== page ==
“You must weed your mind as you would weed your garden.” ~Terri Guillemets

I learned about weeds before I learned anything about gardens. For my 40th birthday, my husband built me a beautiful, secure deer fence to make my first garden. Someone advised me to add straw to augment and lighten the heavy clay soil. Unfortunately, what I thought was straw turned out to be hay and seeded itself heartily throughout my new garden. In no time I was completely overwhelmed with weeds that I had inadvertently sown.

Weeks later, after the hay crop was finally removed, I planted several varieties of plants that I was told had “magical” properties that unbeknownst to me were also invasive weeds. Before long, they showed up everywhere in the flower and vegetable beds with their sticky seed pods. So, for many years, gardening and weeding were synonymous. Befriending the weeds along with the flowers not only helped me towards the garden I envisioned but also became a worthy metaphor for working on my marriage.

Even now as I celebrate 35 years of marriage with the same man, I still need to do the work of weeding out the thoughts that pull me away from experiencing the truth of my marriage. Not unlike my garden project, the worst case of weeds comes from a thinking error – from my own error in judgment. Through the decades, the single most threatening conflict to the stability of my marriage has continuously been one that has come from my own mind. Sometimes I can see the judgments about my husband and my marriage coming, but just as often they catch me by surprise. Regardless of their origin, they all lead with a voice that begins with I, me, or mine. And like many of the weeds that filled my garden, this negative thinking pollinates quickly and alters the landscape in my heart in what seems like a moment.

Our thinking errors are a slippery slope. Often before I can see it happening, my perspective on why I stay and what I love is lost, quickly replaced with doubts that I thought I had cut back years before. Not only are my thoughts skewed, but my insight is blinded and I am unable to witness how these toxic thoughts on what my husband doesn’t provide overshadow all that he does. It can become damaging so fast, this decline which is so hurtful to both of us and all that we have worked so hard to build. We spent years with this inner weed dominating the early years of our marriage, almost to its demise.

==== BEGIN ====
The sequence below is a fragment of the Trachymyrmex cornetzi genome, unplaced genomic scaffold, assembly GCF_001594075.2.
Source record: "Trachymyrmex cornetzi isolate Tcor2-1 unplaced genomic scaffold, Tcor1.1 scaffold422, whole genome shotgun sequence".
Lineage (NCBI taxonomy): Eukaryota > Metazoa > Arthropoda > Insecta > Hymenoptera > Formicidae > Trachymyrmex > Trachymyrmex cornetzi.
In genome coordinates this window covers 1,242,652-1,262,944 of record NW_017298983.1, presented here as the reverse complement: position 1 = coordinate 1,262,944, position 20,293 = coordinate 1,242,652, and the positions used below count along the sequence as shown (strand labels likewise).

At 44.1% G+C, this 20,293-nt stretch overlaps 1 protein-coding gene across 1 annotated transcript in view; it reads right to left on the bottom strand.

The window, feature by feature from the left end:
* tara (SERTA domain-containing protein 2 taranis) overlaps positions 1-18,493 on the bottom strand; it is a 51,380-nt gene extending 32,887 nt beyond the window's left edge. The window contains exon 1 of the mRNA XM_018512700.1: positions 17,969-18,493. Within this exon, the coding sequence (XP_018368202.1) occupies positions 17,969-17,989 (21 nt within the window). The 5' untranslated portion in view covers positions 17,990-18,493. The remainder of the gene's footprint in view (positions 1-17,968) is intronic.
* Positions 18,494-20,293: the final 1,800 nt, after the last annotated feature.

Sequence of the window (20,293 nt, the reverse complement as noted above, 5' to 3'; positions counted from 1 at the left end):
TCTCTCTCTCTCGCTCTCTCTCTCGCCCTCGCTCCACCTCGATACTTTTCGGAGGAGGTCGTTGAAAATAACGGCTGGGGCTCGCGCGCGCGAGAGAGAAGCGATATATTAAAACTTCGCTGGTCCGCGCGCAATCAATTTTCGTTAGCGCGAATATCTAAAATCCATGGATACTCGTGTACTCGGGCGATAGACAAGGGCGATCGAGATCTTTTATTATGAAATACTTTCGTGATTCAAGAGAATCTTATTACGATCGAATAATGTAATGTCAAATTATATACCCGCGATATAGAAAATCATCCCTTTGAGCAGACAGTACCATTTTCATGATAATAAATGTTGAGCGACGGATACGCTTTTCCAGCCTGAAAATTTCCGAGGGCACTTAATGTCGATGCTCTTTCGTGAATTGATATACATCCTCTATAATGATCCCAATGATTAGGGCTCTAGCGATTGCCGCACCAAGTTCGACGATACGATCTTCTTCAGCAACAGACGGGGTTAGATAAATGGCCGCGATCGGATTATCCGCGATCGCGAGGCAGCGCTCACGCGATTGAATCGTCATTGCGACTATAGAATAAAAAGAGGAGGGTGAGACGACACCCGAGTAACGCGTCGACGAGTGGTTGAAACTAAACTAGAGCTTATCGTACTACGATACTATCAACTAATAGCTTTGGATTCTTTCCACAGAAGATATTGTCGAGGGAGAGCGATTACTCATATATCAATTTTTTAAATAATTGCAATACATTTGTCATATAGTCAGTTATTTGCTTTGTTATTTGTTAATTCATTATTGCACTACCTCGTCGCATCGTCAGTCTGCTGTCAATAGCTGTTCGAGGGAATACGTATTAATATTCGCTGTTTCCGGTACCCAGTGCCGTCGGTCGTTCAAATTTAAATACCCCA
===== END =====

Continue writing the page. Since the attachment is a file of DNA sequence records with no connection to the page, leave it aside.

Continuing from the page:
I spent so much time comparing what I thought should be that I could never really see how things were. I was so wrapped up in thinking about how my husband failed, that I was unable to appreciate the ways that he was giving to me, and the many ways that our marriage truly worked.

Relationships depend on our ability and willingness to befriend our mind and witness our thoughts. Many if not all relationships struggle with the deep inner conflicts that come from comparing what we want to what is, with reality always coming up short. Winning this battle in your own mind is not passive. I remember viscerally the work of turning my mind away from the thoughts that made my relationship unworthy. All the many hours of pulling weeds in the garden was excellent training that taught me that my garden’s failings was also the source of its beauty.

So many relationships end prematurely because we have not learned how to garden and manage the weeds in our own mind. Most of us never learned the critical skill of truly perceiving and accepting the ways that love is coming to them. As I practiced, I was able to expand my sense of what love feels like to include the ways that my husband’s silent presence didn’t leave me alone but actually held me. Year after year, as I got closer to recognizing and experiencing my real relationship, not the one I imagined and pined for, I found we had the room to grow - together. The key was and still is committing to continuous vigilance of our thoughts.

Decades ago, one of our best marriage counselors, Bob, encouraged us to understand that real love could always be found when we hold what we love and what we reject about each other – or ourselves for that matter – side by side. It is in the meeting and the accepting of the good and the bad that we find the truth of our ability to relate, to garden, and to grow into our truest self.